You can see the difference over the west of NSW… You can see lines of nice natural scrub, this is gov owned land, because gov knew to reserve some , because of various things… they knew that the river might be dammed, they knew the wetlands might be turned into a lake, they knew that the rocky valley may be cheaper for roads and railways than flat land… They knew that hillsides were not suitable for towns, houses, as fire races uphill… Thats one bit of knowledge that has since been forgotten (Sydney for example, and Malibu California ? )
Now onto some NSW , Australia development ideas… unscrupulous developers…
North Arm Cove, Port Stephens… sold as subdivision suitable for housing…
Look its cheap , just buy it now, and soon the government will let you build your house… Um, 60 years later, its still not allowed… people have throughout the decades tried it on, that is, tried to scam new buyers… perhaps the agent gets agreement to sell from the owner, at a low price, but doesn’t go through with purchase unless he already has a buyer… who is told its going to be rezoned.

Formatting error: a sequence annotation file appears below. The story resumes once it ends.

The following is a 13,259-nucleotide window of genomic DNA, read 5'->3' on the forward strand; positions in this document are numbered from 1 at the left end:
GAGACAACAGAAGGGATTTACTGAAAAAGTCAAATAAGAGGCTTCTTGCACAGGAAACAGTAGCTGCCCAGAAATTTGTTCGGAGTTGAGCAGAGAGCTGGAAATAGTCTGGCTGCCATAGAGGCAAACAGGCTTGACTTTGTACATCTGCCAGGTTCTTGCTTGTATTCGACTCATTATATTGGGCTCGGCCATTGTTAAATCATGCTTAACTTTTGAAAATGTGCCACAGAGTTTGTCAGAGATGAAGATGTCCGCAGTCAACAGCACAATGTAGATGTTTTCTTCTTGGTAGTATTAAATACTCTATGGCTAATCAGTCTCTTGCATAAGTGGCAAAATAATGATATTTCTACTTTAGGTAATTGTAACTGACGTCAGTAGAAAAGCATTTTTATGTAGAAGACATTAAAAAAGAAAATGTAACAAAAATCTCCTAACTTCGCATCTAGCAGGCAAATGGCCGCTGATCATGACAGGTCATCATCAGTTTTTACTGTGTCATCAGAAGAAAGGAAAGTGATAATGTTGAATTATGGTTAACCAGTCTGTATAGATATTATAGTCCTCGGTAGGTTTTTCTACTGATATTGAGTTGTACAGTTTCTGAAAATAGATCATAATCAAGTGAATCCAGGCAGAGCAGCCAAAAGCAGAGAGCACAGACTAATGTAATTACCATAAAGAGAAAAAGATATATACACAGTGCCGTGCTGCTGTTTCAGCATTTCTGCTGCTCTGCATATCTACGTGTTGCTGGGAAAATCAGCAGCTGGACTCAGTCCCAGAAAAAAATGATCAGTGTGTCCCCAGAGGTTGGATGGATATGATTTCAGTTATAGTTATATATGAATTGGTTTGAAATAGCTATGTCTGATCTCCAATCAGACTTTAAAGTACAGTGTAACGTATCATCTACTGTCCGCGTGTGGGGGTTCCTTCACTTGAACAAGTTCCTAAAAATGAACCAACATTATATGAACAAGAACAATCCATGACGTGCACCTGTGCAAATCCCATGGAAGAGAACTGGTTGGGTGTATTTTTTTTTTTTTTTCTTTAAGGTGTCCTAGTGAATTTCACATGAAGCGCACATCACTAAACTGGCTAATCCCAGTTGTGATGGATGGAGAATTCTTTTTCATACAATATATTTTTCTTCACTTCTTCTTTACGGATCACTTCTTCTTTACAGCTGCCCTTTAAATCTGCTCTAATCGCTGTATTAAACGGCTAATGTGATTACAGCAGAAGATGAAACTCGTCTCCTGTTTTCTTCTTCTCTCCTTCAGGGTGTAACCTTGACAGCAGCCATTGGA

Council has put up a sign at the entry to the area “YOU CANNOT BUILD HOUSES HERE, and no plan to allow it !”. http://northarmcove.nsw.au/generalinfo/roadblocks-remain-coves-non-urban-land-owners
1915 subdivision… paper subdivision, as in there was no actual town there, there’s no road, no water, in fact not fitting in with the proper process of subdivision for housing as was proper in 1915… … (these days you can’t subdivide , as in create free hold titles to small blocks, unless the land is actually going to be useful in such a small block… and infrastructure for that use is put in place by the developer… there’s also more to it , but thats the basics… back in 1915, you could subdivide farming land to small blocks… But its a paper subdivision when the farming/rural land is subdivided and sold as if for housing ! ) “The vendor is driving the re-rezoning”. The vendor is doing what ??? The vendor is only “driving re-zoning” if he is paying ALL COSTS of providing infrastructure. actually there’s the minor problem of geology… and ecology … health of the lake… its a wetlands… the area floods. The owner must understand that the land can be used, as long as its a use compatible with preserving the ecology and the flood way status.